When I went to arrange for our Internet connection yesterday, a Lady at the Internet company asked what the foundation "Operation Hope" does exactly. I was surprised that an organization that has been in Loja for 10 years would be so unknown because Loja is a farely small town of only about 100,000-150,000 people, but then all evangelical Christians make up about only 1% of the population. I tried to articulate that we were doing medical ministry both here and out in the province, that we were teaching English, and that we were Evangelical Christians.
The current situation of the evangelical church in Ecuador isn't that different from the state of the church in the US except that they are facing their challenges as a 1% minority that is often persecuted. Biblical illiteracy is just as high here in Ecuador as in the US. Few evangelical pulpits are teaching from the Bible at all, preferring to minister only to felt needs rather than starting there and moving on to real spiritual needs. Even those who do teach from the Bible tend to use it morally preaching against the evils of dancing, smoking, and drinking instead of focusing on Christ and giving him the supremacy that the scriptures naturally give him and asking people to live righteously as a response to his sacrifice for us. We have been told that if you ask the average Ecuadorian what an evangelical is, they will tell you that they are moralists. Not that they are known for following their rules, just having a lot of rules.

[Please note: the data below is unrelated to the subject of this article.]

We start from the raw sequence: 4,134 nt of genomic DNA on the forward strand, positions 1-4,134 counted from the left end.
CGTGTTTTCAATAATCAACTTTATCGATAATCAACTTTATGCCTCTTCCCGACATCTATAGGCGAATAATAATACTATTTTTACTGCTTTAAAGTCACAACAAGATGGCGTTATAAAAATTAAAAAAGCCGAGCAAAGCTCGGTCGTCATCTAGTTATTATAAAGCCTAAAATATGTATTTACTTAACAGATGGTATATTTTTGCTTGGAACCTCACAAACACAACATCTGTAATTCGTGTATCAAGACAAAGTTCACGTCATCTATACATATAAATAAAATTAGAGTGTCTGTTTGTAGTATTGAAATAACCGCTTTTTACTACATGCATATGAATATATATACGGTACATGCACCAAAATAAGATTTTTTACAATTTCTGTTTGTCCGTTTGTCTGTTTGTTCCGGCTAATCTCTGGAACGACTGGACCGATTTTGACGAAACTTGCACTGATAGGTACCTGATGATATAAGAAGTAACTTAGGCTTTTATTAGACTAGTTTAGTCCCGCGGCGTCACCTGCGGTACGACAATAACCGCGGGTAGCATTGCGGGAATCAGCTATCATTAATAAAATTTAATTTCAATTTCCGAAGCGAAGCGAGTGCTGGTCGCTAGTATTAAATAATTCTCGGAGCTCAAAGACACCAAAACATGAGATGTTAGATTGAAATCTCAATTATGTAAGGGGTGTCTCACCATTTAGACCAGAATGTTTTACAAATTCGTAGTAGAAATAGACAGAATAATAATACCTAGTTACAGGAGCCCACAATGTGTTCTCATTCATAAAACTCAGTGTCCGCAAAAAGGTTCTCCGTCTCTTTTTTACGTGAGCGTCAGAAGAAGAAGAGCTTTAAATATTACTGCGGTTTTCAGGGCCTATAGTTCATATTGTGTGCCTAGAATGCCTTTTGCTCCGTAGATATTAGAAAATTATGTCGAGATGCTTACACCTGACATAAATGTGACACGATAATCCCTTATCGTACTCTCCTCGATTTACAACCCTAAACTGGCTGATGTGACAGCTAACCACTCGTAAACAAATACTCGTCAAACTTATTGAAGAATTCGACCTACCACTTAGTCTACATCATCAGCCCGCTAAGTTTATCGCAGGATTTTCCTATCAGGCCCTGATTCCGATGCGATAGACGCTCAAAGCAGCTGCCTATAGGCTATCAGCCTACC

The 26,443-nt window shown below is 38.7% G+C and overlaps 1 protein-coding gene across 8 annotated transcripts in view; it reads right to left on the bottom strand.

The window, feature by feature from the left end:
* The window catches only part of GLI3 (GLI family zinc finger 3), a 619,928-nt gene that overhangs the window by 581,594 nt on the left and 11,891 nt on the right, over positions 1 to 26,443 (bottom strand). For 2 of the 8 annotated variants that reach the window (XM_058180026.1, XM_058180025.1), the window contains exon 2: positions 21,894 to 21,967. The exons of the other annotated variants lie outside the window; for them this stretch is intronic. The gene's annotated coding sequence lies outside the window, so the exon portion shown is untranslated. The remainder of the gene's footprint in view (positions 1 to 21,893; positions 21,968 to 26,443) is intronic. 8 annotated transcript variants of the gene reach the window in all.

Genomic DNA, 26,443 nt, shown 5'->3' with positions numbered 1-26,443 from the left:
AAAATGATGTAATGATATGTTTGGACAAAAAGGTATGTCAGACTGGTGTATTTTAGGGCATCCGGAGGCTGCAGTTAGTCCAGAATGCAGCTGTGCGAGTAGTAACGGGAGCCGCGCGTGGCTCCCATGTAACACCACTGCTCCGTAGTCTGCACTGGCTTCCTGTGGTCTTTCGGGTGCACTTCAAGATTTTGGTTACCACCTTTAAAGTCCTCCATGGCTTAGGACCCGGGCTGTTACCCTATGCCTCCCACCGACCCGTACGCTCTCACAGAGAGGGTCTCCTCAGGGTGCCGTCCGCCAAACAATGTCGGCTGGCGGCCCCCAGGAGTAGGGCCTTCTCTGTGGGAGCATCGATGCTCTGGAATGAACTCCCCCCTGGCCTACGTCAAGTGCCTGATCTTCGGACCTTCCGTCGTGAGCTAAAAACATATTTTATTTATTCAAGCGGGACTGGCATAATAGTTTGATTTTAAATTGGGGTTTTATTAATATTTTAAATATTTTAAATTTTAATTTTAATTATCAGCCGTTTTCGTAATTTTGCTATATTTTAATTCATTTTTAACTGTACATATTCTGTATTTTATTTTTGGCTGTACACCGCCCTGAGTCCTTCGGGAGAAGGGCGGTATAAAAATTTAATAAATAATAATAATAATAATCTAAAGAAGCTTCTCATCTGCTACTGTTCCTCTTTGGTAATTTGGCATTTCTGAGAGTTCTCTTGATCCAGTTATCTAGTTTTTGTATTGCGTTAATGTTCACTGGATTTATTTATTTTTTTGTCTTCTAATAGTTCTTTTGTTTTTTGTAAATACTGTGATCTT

The solution for the Ecuadorian evangelical church seems to be the same as for any church anywhere: They need to focus on Christ, treat the Bible as authoritative, and trust God to save them rather than relying on adherence to their own set of rules.